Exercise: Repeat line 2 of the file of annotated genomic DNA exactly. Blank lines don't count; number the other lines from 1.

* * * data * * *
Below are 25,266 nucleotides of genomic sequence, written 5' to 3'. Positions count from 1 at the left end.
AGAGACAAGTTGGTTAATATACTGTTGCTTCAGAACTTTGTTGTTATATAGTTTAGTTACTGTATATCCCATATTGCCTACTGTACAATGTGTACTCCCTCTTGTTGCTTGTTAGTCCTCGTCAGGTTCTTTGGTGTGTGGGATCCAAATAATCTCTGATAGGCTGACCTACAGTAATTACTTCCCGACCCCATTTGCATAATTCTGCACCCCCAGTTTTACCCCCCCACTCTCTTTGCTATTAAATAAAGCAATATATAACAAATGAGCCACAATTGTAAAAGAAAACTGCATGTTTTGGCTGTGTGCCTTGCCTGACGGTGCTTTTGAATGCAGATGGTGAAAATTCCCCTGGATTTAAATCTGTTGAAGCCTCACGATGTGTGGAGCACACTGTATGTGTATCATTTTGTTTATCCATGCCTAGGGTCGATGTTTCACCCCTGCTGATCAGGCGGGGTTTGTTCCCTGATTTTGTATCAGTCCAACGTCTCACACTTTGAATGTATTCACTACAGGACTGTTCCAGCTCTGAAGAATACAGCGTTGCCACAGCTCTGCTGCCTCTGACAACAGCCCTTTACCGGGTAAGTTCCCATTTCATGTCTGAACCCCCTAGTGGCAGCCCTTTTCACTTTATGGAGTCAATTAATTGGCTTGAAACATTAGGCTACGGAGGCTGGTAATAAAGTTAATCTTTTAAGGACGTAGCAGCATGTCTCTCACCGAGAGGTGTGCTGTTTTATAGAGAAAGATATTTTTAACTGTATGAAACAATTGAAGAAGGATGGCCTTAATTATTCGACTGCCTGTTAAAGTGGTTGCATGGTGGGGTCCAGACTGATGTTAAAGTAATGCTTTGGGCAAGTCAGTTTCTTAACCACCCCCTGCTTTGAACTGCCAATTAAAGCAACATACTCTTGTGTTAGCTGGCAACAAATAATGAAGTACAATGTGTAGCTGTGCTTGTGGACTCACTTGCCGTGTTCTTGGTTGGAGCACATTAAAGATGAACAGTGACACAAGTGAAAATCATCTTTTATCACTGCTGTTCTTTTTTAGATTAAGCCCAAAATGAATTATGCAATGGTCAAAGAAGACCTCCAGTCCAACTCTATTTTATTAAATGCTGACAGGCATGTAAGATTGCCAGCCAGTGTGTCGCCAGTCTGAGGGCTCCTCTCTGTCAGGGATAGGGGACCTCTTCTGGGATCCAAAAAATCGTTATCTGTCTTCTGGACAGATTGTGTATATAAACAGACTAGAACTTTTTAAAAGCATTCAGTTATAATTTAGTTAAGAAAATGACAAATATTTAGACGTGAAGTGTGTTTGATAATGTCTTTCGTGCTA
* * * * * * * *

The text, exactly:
AGAGACAAGTTGGTTAATATACTGTTGCTTCAGAACTTTGTTGTTATATAGTTTAGTTACTGTATATCCCATATTGCCTACTGTACAATGTGTACTCCCTCTTGTTGCTTGTTAGTCCTCGTCAGGTTCTTTGGTGTGTGGGATCCAAATAATCTCTGATAGGCTGACCTACAGTAATTACTTCCCGACCCCATTTGCATAATTCTGCACCCCCAGTTTTACCCCCCCACTCTCTTTGCTATTAAATAAAGCAATATATAACAAATGAGCCACAATTGTAAAAGAAAACTGCATGTTTTGGCTGTGTGCCTTGCCTGACGGTGCTTTTGAATGCAGATGGTGAAAATTCCCCTGGATTTAAATCTGTTGAAGCCTCACGATGTGTGGAGCACACTGTATGTGTATCATTTTGTTTATCCATGCCTAGGGTCGATGTTTCACCCCTGCTGATCAGGCGGGGTTTGTTCCCTGATTTTGTATCAGTCCAACGTCTCACACTTTGAATGTATTCACTACAGGACTGTTCCAGCTCTGAAGAATACAGCGTTGCCACAGCTCTGCTGCCTCTGACAACAGCCCTTTACCGGGTAAGTTCCCATTTCATGTCTGAACCCCCTAGTGGCAGCCCTTTTCACTTTATGGAGTCAATTAATTGGCTTGAAACATTAGGCTACGGAGGCTGGTAATAAAGTTAATCTTTTAAGGACGTAGCAGCATGTCTCTCACCGAGAGGTGTGCTGTTTTATAGAGAAAGATATTTTTAACTGTATGAAACAATTGAAGAAGGATGGCCTTAATTATTCGACTGCCTGTTAAAGTGGTTGCATGGTGGGGTCCAGACTGATGTTAAAGTAATGCTTTGGGCAAGTCAGTTTCTTAACCACCCCCTGCTTTGAACTGCCAATTAAAGCAACATACTCTTGTGTTAGCTGGCAACAAATAATGAAGTACAATGTGTAGCTGTGCTTGTGGACTCACTTGCCGTGTTCTTGGTTGGAGCACATTAAAGATGAACAGTGACACAAGTGAAAATCATCTTTTATCACTGCTGTTCTTTTTTAGATTAAGCCCAAAATGAATTATGCAATGGTCAAAGAAGACCTCCAGTCCAACTCTATTTTATTAAATGCTGACAGGCATGTAAGATTGCCAGCCAGTGTGTCGCCAGTCTGAGGGCTCCTCTCTGTCAGGGATAGGGGACCTCTTCTGGGATCCAAAAAATCGTTATCTGTCTTCTGGACAGATTGTGTATATAAACAGACTAGAACTTTTTAAAAGCATTCAGTTATAATTTAGTTAAGAAAATGACAAATATTTAGACGTGAAGTGTGTTTGATAATGTCTTTCGTGCTA